This year, a friend of mine has made a small but miraculous recovery. A condition that was supposed to be permanently heart splittingly awful has relented slightly. It’s become just... pretty awful. She’s made a tentative, partial recovery in a condition that almost never improves, and that hadn’t budged in decades.
“It’s good that you never gave up a hope” a different friend says to me.
It’s a statement that makes me furious. Because I did give up hope. So much. In the early days, hope was a curse that drove my friend through torturous treatment after treatment. A curse that told her kids that accepting her condition and learning to adjust to the new situation was a betrayal of their mother. Hope kept us all living in the future instead of loving what we could in each moment.
Giving up hope was an act of loving my friend as she was, instead of some image of who we might be able to transform her into. It was an act of claiming our present, and building what relationships we could in our new reality.
“But hope kept you visiting her.” My friend points out.
No, it didn’t. Love kept me visiting her. I didn’t visit her because I thought she would get better. I visited her because I loved her whether or not she got better. And giving up hope strengthened that loving resolve because it allowed me to shift from sprinter to marathoner—and that’s what kept me going when the visits were hard.
“Hope kept you looking for a treatment.” Is another one I heard. No, it didn’t. Treatment continued because that’s what you do. You can take the actions of hope without feeling hope. Treatment was sensible. And it provided her some relief in her day to day life.
Giving up hope was a gift that allowed us—and most importantly, her—to rest.
And when the time came, hope found us again.
Sometimes, keeping hope alive can become a kinda Stockholm-ey situation. Sometimes, hope stops carrying you on the journey and becomes the stitch in your side that will not let up as you struggle to carry yourself. It becomes the forced twist up of the corners of your mouth when someone chirps “are feeling any better today?” And you really, really aren’t.
You can be hopeless, if you want. Just for a bit, if that's all you need.
Hope is no Old Testament Diety declaring “thou shalt have no other Gods before me”. If you want to cheat on hope and spend the night crying and screaming and eating stale cookies out of the box, you can do that.
Sometimes, hopelessness is just a desperately needed rest. Sometimes, it’s time for a day off. You need that moment of despair and to acknowledge that no, this might not all turn out for the best. That maybe the universe sometimes does give you more than you can really handle. And the universe DEFINITELY gives you more than you can handle with a smile plastered across your face.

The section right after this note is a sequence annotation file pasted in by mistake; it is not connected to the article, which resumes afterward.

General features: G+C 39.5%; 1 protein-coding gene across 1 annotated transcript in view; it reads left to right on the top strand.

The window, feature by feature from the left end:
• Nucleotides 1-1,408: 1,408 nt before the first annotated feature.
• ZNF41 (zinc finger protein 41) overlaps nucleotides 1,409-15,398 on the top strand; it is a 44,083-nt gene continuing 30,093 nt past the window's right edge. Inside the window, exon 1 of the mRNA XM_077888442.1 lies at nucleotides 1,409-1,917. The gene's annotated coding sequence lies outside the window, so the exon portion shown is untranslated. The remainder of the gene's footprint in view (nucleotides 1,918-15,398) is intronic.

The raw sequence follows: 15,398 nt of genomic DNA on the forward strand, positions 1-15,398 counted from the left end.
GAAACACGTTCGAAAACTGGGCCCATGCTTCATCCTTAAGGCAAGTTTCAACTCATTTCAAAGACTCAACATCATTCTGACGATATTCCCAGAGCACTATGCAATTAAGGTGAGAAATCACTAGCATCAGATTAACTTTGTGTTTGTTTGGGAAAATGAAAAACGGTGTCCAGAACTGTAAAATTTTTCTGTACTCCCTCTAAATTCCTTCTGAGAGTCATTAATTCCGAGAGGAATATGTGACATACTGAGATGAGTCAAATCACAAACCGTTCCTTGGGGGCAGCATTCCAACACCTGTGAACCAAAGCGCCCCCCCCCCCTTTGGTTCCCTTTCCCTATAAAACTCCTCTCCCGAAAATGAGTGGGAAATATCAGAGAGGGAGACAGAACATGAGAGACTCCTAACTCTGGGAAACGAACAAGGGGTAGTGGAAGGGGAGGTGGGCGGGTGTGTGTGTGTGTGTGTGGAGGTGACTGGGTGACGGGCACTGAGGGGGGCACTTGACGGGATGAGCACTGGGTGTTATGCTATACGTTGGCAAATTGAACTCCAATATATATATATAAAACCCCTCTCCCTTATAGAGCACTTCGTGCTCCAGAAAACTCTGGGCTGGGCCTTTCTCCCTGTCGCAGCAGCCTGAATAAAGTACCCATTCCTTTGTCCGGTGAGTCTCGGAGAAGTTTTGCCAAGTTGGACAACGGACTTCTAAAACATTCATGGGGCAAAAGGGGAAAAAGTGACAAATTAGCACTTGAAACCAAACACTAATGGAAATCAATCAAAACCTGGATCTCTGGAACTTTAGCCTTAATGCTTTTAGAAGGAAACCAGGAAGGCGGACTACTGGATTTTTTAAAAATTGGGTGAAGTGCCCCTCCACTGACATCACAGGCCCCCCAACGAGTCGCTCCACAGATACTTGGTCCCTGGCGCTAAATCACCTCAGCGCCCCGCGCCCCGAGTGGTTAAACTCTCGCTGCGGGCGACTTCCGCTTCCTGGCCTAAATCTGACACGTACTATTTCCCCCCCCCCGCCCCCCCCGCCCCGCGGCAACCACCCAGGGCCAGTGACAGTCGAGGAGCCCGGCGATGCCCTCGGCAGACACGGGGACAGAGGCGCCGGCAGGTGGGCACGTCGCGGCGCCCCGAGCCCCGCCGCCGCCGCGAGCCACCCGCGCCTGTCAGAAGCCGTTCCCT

Sometimes, you have to give up on the discipline of hope because it’s just too noisy. Sometimes, you need the quietness to really weigh whether the chemo is worth it, or to sit with your grief and uncertainty about whether it is actually possible to save the planet or your marriage. Or to acknowledge that you can’t do one more night without sleep with this baby and it doesn’t matter if everyone else is able to do it, you are going to need a friend to come over and rescue you because you aren’t equal to this. Sometimes, you need to shut the hope down long enough to know your strength. Where it starts, where it lives, and where it ends. Sometimes, the whispered guidance that despair offers is just what you need, to learn your own limits. To know when to call for help.
Sometimes, despair is a good thing.
For a while.
I don’t recommend living there. Despair is, like hope, not a good place to set up permanent camp. They are both places in the future. They are maybes. And sometimes one or the other holds on to you and won’t let go, but for god’s sake, don’t return their grip.
You can be agnostic about hope. You can just refuse to weigh in on the issue. You can decide to stop thinking about permanent recovery and just make it through this day, this moment. You can sit in the colours of the fall day and just think about this one day, and not whether you’ll be here to see it next year. If you want. You can fight for justice and rejoice in every person you reach, and cry for every person you can’t get to, without deciding whether your efforts will be “enough”. You can just reach because you are a reacher. You can stop living like this moment is the prologue to story that is about a future success. You can live like this is the story. This moment. In it’s good and it’s bad.
They say you “lose hope”, like it is a thing that will slip beneath the waves if you aren’t clenching it tightly in your raised fist. Or maybe it’s you that will slip beneath the waves if you don’t say your affirmations or write your gratitudes. But that’s not how it works.
So, you can take a rest from hope, if you want.
When the time comes, it’ll find you again. It knows where you live.